Penn State Health Leadership Conference empowers leaders to help teams contribute
“Our purpose is to advance the future of medicine,” Dr. Craig Hillemeier, dean, CEO and senior vice president for health affairs, told Penn State Health managers. “Whatever job you have, it’s about supporting clinical care and patient access, educating health care providers, extending clinical research and providing community service.”
Approximately 750 Penn State Health and Penn State College of Medicine senior leaders and managers gathered to learn how they can better guide their teams to help carry out the organization’s mission at the 2019 Leadership Conference: This is Penn State Health on March 21. Two half-day sessions took place at Spooky Nook Sports Complex in Manheim.
Executive leaders defined Penn State Health, the challenges it faces and the three broad results that the health system is working to achieve:
- Improving patient access
- Enhancing patient and referring physician experience
- Enhancing the value of the care we provide through consistent quality and safety
Penn State Health will accomplish these goals by providing “The right care at the right place for the right cost,” said Steve Massini, Penn State Health executive vice president and incoming CEO. “Whatever your role, we all can contribute. We should each show passion for what we do and take pride in it.”
Both Massini and Hillemeier explained Penn State Health’s 10-20-30 strategy – ensuring that all residents in the region are within 10 miles of a Penn State Health primary care provider, 20 minutes of a specialty care provider and 30 minutes of acute care.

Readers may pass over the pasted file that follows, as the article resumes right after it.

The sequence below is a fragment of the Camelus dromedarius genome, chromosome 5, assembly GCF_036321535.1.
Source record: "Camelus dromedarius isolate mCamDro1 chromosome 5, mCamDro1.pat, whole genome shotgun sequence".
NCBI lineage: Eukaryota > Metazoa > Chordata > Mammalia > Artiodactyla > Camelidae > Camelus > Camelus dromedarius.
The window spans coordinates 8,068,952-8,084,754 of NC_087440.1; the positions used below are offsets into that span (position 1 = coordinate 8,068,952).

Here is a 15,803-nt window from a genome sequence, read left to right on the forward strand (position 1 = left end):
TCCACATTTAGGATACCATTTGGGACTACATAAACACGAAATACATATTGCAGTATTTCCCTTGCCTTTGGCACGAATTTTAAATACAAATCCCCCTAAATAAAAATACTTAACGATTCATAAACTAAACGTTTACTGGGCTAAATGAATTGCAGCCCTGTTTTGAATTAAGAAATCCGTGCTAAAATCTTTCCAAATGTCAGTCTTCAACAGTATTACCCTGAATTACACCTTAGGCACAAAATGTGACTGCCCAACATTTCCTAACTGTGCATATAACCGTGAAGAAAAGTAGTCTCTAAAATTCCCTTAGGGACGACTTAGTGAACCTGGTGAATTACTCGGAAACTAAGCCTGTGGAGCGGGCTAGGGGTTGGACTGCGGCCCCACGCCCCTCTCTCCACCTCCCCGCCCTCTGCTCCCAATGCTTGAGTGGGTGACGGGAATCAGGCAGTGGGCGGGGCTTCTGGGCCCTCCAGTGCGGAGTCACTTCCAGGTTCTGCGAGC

Executives talked about the challenges Penn State Health is confronting, including increased competition for high-end services and reduced referrals as hospitals merge into larger health system networks.
“Who do we want to care for our friends, family and neighbors?” Massini asked attendees. “Do we want people to leave the region for high-end care?”
Penn State Health is addressing those challenges by expanding current facilities, such as Penn State Children’s Hospital, the Emergency Department at Penn State Health Milton S. Hershey Medical Center, the Cancer Center at Penn State Health St. Joseph Medical Center and the addition of a hybrid cardiac catheterization lab at St. Joseph Medical Center; building new facilities, such as Lime Spring Outpatient Center and Penn State Health Hampden Medical Center, and always seeking to improve quality and safety issues.
Tanner Corbridge of consulting firm Partners In Leadership led a session on how to build a culture of accountability at Penn State Health. When some individuals face a problem, they go “Below the Line” by playing the Blame Game, ignoring the issue or taking a wait-and-see approach. Instead, they should go “Above the Line” by seeing the problem, owning it, solving it and doing it.
“Make a personal choice to rise above the circumstances,” Corbridge said.
Hillemeier emphasized that amid much change, Penn State Health and Penn State College of Medicine have a shared destiny. “We are one family and one community.” For example, clinical trials conducted at the College of Medicine are a differentiator for Penn State Health, as scientific discoveries become real-world medical treatments.
“This conference really shows Penn State Health’s commitment to advancing health care in this region,” said Dr. Timothy Weaver of Penn State Health Medical Group – Manor. “It was critical to look at changing the culture.”
The tool that Carey Girvin of Human Resources found most valuable was “The Results Pyramid,” which illustrates that experiences foster beliefs, beliefs influence actions, and actions produce results. “I learned that if you change beliefs, people will self-select the behavior you want.”
Clinical head nurse Tanisha Baker found the steps to accountability helpful. “If our staff sees us playing the Blame Game, they won’t be willing to help with new initiatives,” she said. “We have to stay above the line.”
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